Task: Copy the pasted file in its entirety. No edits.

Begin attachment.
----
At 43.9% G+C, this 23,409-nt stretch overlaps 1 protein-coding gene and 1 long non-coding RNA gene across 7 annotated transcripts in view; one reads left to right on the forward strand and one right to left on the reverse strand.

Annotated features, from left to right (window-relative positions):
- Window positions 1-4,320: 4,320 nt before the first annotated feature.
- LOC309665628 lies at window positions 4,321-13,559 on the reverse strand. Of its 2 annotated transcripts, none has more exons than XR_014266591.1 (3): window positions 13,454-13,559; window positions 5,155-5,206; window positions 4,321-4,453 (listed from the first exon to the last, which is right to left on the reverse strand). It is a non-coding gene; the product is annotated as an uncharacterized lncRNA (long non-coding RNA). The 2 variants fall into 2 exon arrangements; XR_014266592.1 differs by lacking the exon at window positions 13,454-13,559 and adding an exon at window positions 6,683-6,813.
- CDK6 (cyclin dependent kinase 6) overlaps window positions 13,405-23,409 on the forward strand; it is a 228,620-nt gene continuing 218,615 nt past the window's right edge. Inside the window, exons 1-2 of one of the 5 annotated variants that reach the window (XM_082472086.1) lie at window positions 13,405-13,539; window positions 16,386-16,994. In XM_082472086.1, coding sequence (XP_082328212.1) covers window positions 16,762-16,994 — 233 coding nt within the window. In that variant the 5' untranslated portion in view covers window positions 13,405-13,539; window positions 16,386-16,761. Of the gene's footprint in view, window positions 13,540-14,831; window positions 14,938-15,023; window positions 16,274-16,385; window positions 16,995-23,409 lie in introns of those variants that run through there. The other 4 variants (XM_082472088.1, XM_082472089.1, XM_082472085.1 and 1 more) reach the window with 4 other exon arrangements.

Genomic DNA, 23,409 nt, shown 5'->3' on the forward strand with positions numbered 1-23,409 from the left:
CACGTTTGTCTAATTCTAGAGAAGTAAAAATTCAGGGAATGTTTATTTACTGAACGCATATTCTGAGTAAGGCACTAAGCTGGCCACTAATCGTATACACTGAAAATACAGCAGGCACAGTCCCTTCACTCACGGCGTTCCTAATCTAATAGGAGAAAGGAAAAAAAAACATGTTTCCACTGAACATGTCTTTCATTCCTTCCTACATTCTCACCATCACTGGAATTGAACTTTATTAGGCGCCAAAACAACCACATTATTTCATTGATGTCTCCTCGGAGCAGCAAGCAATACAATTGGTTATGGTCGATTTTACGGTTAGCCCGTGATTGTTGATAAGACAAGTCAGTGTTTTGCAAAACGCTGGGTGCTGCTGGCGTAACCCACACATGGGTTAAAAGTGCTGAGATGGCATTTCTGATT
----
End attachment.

At 43.9% G+C, this 23,409-nt stretch overlaps 1 protein-coding gene and 1 long non-coding RNA gene across 7 annotated transcripts in view; one reads left to right on the forward strand and one right to left on the reverse strand.

Annotated features, from left to right (window-relative positions):
- Window positions 1-4,320: 4,320 nt before the first annotated feature.
- LOC309665628 lies at window positions 4,321-13,559 on the reverse strand. Of its 2 annotated transcripts, none has more exons than XR_014266591.1 (3): window positions 13,454-13,559; window positions 5,155-5,206; window positions 4,321-4,453 (listed from the first exon to the last, which is right to left on the reverse strand). It is a non-coding gene; the product is annotated as an uncharacterized lncRNA (long non-coding RNA). The 2 variants fall into 2 exon arrangements; XR_014266592.1 differs by lacking the exon at window positions 13,454-13,559 and adding an exon at window positions 6,683-6,813.
- CDK6 (cyclin dependent kinase 6) overlaps window positions 13,405-23,409 on the forward strand; it is a 228,620-nt gene continuing 218,615 nt past the window's right edge. Inside the window, exons 1-2 of one of the 5 annotated variants that reach the window (XM_082472086.1) lie at window positions 13,405-13,539; window positions 16,386-16,994. In XM_082472086.1, coding sequence (XP_082328212.1) covers window positions 16,762-16,994 — 233 coding nt within the window. In that variant the 5' untranslated portion in view covers window positions 13,405-13,539; window positions 16,386-16,761. Of the gene's footprint in view, window positions 13,540-14,831; window positions 14,938-15,023; window positions 16,274-16,385; window positions 16,995-23,409 lie in introns of those variants that run through there. The other 4 variants (XM_082472088.1, XM_082472089.1, XM_082472085.1 and 1 more) reach the window with 4 other exon arrangements.

Genomic DNA, 23,409 nt, shown 5'->3' on the forward strand with positions numbered 1-23,409 from the left:
CACGTTTGTCTAATTCTAGAGAAGTAAAAATTCAGGGAATGTTTATTTACTGAACGCATATTCTGAGTAAGGCACTAAGCTGGCCACTAATCGTATACACTGAAAATACAGCAGGCACAGTCCCTTCACTCACGGCGTTCCTAATCTAATAGGAGAAAGGAAAAAAAAACATGTTTCCACTGAACATGTCTTTCATTCCTTCCTACATTCTCACCATCACTGGAATTGAACTTTATTAGGCGCCAAAACAACCACATTATTTCATTGATGTCTCCTCGGAGCAGCAAGCAATACAATTGGTTATGGTCGATTTTACGGTTAGCCCGTGATTGTTGATAAGACAAGTCAGTGTTTTGCAAAACGCTGGGTGCTGCTGGCGTAACCCACACATGGGTTAAAAGTGCTGAGATGGCATTTCTGATT